I wish I could say this is a rare occurrence for me. I wish I could say it happens every now and then if I’m rushed or exhausted or whatever. Because I know it happens to lots of people. My girl friends joke about it, reassuring me that it’s just a normal part of aging. But I don’t think that’s true. I think it happens more frequently to me than it ought to, and I have to be honest: That scares the S**T out of me.
I have multiple sclerosis, and anyone with multiple sclerosis understands that every teeny tiny symptom could be a start of a relapse, or it could be nothing. Fellow MSers understand that hovering cloud of doom, threatening to take over your body once and for all. I have the relapsing kind, for now, so if I do have a relapse I can hold on to the hope that it may not be permanent. I’ve had lots of symptoms that have popped up for a couple months and then gone away, never to reappear. But on the other hand, the damage to my nerves is always permanent and will always leave the potential for problems down the road. Take my vision for example. We’re calling that episode a relapse, but it left permanent damage that will affect me the rest of my life. I will always be visually impaired this side of heaven. I don’t struggle as much with it as I did in the beginning, because by God’s grace I’ve grown and adapted, but it’s always here as a reminder.
But memory loss? I don’t know, that one seems so much scarier to me. I mean, I can deal with losing physical functions. But losing my MIND?? I don’t know. I just don’t know. It just scares me, y’all, and that’s all I wanted to share really. That though I’ve been in the best physical shape of my life lately, feeling good and having no issues, at the end of the day I still have MS. It will always be a part of me. I just have to make sure that it knows who’s the boss around here.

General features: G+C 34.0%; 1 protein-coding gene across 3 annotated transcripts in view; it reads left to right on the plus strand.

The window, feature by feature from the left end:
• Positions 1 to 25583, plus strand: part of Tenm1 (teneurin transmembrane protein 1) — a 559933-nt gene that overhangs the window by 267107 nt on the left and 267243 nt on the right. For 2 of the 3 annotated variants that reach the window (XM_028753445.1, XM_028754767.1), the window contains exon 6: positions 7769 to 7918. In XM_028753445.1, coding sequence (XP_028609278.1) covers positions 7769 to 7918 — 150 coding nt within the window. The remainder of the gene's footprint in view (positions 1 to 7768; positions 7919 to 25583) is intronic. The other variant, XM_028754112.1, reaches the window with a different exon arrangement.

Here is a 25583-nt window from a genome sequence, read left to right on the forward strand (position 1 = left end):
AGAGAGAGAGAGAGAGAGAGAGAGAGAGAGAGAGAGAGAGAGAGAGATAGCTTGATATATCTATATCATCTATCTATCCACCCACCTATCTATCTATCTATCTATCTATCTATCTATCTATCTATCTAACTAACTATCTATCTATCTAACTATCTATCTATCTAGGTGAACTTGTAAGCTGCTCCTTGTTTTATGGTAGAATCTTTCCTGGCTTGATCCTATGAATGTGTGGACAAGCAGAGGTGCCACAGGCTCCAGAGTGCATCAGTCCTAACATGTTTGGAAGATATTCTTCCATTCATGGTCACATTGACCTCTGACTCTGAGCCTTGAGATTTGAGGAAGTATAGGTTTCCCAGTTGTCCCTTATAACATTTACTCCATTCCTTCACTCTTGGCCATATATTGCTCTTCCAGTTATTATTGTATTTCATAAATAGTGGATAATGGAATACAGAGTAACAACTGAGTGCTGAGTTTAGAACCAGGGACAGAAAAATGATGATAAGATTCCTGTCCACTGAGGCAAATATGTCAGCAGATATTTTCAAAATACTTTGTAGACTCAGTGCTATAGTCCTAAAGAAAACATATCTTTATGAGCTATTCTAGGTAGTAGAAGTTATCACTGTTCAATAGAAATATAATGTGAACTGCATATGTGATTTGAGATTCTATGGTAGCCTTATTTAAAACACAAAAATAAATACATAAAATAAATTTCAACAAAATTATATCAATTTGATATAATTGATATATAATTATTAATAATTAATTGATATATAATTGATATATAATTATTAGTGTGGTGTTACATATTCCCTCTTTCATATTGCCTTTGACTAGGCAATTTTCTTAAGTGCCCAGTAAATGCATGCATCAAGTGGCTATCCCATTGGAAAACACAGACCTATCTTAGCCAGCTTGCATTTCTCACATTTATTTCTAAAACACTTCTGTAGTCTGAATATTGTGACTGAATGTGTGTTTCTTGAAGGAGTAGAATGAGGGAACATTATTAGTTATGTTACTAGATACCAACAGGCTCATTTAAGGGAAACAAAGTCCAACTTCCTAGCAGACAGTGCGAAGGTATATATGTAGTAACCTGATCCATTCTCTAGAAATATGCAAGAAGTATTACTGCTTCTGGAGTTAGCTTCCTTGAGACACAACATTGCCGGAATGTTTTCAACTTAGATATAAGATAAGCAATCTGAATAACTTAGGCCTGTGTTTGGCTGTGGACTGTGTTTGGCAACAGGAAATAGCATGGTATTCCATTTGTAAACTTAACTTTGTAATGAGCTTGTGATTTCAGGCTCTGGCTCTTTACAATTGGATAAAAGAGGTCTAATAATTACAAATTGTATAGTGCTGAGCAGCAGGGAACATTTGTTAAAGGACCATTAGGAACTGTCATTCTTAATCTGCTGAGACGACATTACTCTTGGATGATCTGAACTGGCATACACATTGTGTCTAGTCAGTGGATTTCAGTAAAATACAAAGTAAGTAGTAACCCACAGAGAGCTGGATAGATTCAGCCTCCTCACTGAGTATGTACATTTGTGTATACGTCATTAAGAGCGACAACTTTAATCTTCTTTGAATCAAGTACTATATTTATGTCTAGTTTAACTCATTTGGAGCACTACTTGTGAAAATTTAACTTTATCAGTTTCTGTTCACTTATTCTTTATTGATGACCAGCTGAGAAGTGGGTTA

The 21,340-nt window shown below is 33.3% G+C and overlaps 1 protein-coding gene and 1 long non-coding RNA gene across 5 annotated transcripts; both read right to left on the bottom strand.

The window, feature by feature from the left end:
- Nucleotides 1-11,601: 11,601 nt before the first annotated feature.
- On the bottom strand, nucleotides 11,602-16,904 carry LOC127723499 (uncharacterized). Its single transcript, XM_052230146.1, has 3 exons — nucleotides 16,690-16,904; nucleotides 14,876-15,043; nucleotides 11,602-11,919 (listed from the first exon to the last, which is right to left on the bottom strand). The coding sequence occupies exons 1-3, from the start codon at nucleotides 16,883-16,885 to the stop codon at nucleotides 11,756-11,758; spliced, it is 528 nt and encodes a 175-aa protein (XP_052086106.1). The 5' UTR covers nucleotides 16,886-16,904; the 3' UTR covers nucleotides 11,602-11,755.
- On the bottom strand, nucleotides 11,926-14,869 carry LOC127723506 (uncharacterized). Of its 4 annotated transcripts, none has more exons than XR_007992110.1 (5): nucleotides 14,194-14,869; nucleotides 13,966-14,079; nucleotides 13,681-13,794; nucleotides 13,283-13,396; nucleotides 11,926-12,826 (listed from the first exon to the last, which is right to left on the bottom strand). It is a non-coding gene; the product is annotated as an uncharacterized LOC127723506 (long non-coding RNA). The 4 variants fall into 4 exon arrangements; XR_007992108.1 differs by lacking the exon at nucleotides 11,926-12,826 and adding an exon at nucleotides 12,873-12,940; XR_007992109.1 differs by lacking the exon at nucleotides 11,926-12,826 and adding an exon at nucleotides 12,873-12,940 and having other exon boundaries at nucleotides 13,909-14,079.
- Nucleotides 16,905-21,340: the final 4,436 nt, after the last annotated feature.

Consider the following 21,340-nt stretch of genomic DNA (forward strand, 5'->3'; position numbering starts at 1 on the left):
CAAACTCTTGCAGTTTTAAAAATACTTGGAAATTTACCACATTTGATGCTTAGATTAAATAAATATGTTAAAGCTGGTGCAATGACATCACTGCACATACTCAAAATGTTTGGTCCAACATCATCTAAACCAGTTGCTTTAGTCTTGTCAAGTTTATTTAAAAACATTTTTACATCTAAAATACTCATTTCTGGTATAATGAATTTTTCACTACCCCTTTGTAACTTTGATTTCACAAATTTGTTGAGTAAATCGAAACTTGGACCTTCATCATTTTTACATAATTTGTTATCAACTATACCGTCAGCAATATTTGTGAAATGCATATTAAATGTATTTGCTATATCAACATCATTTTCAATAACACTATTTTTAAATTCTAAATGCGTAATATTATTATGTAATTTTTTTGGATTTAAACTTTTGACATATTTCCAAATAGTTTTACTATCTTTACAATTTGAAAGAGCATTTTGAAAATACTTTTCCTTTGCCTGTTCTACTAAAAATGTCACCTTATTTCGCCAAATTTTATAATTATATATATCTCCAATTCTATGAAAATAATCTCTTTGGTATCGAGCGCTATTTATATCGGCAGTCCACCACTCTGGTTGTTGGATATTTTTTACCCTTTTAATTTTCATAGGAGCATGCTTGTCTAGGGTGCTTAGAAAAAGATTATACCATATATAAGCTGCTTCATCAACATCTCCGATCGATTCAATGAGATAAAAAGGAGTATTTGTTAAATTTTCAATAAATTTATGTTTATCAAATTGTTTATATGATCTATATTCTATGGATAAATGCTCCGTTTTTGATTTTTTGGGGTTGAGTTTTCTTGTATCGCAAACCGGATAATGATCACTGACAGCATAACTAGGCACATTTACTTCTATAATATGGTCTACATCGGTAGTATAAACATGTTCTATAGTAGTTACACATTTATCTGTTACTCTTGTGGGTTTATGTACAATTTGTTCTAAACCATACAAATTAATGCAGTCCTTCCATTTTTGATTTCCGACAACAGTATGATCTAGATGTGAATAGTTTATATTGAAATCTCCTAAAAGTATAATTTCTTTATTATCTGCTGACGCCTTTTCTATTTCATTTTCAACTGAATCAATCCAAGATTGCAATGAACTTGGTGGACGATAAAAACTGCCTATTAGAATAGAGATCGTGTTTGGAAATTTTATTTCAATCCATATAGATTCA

Not that my posts are never honest, just that this one is taking me a little bit of extra courage to post. I’ve got my big girl pants on here, folks.
I went to see my doctor yesterday to talk about anxiety. It’s something I’ve been struggling with for some time now, well over a year, only I’m just now realizing that’s what IT is. So I’m getting help. And in case there was any shred of doubt in my mind that this was a real problem for me, I got worked up and nervous on the way to the doctor’s, worrying that we wouldn’t get there in time (with 50 minutes still yet to spare), and then the doctor’s office made me wait for a good 30 minutes. So I sat there, appearing completely calm, while my insides itched and twitched and crawled around. My heart was racing, my chest was getting so tight it was hard to breathe. When I describe all this to my doctor, and to friends who are familiar with anxiety, they nod in reassurance that it is a real problem and I’m not crazy.
These little anxiety attacks happen more frequently than they ought to. Very often, too often, they cause me to lash out in anger at my children. They don’t deserve that (usually lol). Also it’s just mentally exhausting to be walking around in an amped up state of mind, with your insides all twitchy and restless. Honestly, it didn’t bother me quite as much when I was fatigued. I’m not saying I want to go back to the land of fatigue, of course not, I’m just saying the anxiety wasn’t as evident. I didn’t really see it for what it was because I was blaming it on the fatigue and I could always just sleep it off. But no more. Now I am healthy and I’ve got energy to feel the things I’m feeling that need to be addressed. And now I’m addressing them. Lord, don’t leave me now. I still need You every day.
I’ve thought a lot about where this anxiety is coming from. Who knows, really, but I wonder if this is the residual effects of my vision and hearing loss. Now that I’ve reconnected with people and I’m in better physical health, maybe this is part of that grief and rehabilitation process. I certainly don’t like to give my disabilities more credit than they deserve, but it’s true that I live outside of my comfort zone almost 90% of the time. Nothing looks right, nothing sounds right. It’s all still very foreign to me. I have to believe that this won’t always be true. I have to believe that I’m going to find my new comfort zone. And when I do, believe me, I will move right in. I’ll decorate it with paisley, Wonder Woman, and maybe a cowbell or two. And all my favorite people will be invited!
So thanks to my poor vision, I guess, I ran head first into my daughter’s loft bed. Again. This time super duper hard. So I think I’m gonna have a major goose egg on my forehead by morning. We need to put up a sign that says in bold, high contrast colors, “DUCK!!” Which, coincidentally, rhymes with the word I would have said had my daughter not been right there to witness my stupidity.
Can we just start over now?
I may be deaf and half-blind, but I am and will always be… still Mindy